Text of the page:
One of my three adventures off the Long Beach Peninsula was to the Willapa National Wildlife Refuge. I read about it during my research of the area and put it on the list of possible adventures. Then I drove by it on my way to (and from) Raymond, Washington, to visit the NW Carriage Museum. Seeing it from the road moved it from a “possible” adventure to a “priority” adventure.

What is a Wildlife Refuge?

Before I tell you about the Willapa adventure, let’s talk about wildlife refuges in general. I got curious because, when I pulled out the brochures in preparation to write this post, I realized I’d been calling it by the wrong name. I kept saying Willapa Nature Preserve. So I asked myself, “What’s the difference between a refuge and a preserve?”

Dragonfly Table. You cannot read it but in the wings is a quote by poet e.e. cummings. It says, “the world is mud-luscious, puddle-wonderful.”

A nature preserve (also called a reserve or conserve), is defined as “an area where plants and animals are protected” while a refuge is “a place that provides protection.” Sounds pretty much the same to me.

So, in the end, I didn’t discover the difference. Maybe it’s a more technical distinction based on the government body that is doing the protecting? Or, maybe nature preserve is broader, like an umbrella term. I say that because I found a place that said the first nature preserve in the US was Yellowstone which we all know was the first National Park. Plus the US has 2,200 preserves and less than 600 wildlife refuges. Maybe a wildlife refuge is a subset of the more general preserve? If anyone knows the answer to this, please share in the comments. I’d love to understand this better.

Even though I can’t tell you the difference, I did learn some interesting facts along the way that I wanted to share.

History

An early king of Sri Lanka roughly 2,300 years ago created and maintained the very first reserve area for animals. Mostly this is thought to have been for cultural and religious reasons.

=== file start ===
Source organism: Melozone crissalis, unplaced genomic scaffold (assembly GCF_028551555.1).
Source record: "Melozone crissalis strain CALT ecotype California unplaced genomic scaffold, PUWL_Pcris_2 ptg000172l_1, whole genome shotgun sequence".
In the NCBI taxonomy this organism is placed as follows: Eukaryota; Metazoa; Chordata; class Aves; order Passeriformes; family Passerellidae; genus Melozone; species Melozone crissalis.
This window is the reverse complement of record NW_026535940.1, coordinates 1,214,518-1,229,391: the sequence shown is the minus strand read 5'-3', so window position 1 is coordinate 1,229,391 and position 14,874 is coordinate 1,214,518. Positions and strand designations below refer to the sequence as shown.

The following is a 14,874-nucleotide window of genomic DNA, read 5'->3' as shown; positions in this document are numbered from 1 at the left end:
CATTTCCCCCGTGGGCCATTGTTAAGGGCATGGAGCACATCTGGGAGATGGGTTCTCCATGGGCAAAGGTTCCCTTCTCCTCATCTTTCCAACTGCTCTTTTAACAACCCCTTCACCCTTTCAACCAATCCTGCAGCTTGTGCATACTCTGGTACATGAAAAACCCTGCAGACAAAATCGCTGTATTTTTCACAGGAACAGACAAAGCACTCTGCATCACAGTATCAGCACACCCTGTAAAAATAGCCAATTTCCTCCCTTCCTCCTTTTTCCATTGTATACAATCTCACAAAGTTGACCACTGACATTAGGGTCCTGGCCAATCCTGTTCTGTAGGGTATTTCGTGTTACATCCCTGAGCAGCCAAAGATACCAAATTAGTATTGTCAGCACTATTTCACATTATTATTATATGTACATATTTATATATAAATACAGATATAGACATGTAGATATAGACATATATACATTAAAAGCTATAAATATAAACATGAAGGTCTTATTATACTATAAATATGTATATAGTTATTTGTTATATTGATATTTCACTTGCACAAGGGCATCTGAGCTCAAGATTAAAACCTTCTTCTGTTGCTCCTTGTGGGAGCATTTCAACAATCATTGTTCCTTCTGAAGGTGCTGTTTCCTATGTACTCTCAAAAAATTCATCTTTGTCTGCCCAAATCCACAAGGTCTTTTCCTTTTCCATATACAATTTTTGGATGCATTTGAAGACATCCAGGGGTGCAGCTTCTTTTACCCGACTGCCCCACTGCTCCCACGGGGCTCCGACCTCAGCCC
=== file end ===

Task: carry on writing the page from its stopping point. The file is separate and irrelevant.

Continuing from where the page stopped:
The first modern nature preserve was created in 1821 by Englishman Charles Waterton. A naturalist, he created a preserve around his own estate by building a long tall wall. He planted lots of trees to encourage birds to nest and stay within the walls. He then allowed people to come visit the estate.

US National Wildlife Refuge System

The mission of the US refuge system is to administer a national network of lands and waters for the conservation, management, and where appropriate, restoration of fish, wildlife, and plant resources and their habitats within the United States for the benefit of the present and future generations of Americans.

National Wildlife Refuge System Improvement Act of 1997

The National Wildlife Refuge system in the US falls under the direction of Fish and Wildlife. Refuges focus on the habitat as well as the animals, fish and birds. President Teddy Roosevelt designated Florida’s Pelican Island the first US National Wildlife Refuge in 1903.

And here are a few other fun random facts:

  • Every US state has at least one wildlife refuge.
  • 50 million people visit US refuges each year.
  • Volunteers give 1.5 million hours of their time each year (many as workampers).
  • 60 refuges were established with the primary purpose of conserving 280 threatened or endangered species.
  • Refuges are home to 700 species of birds, 220 species of mammals, 250 species of reptile and other amphibians and more than 1,000 species of fish.

When Visiting a Refuge

Let me start by saying I’ve only been to a couple refuges to date. So my assumptions are based on little experience. That means take what I’m saying with a grain of salt. It’s possible I’m wrong. Though I don’t think I am.


Meandering boardwalk.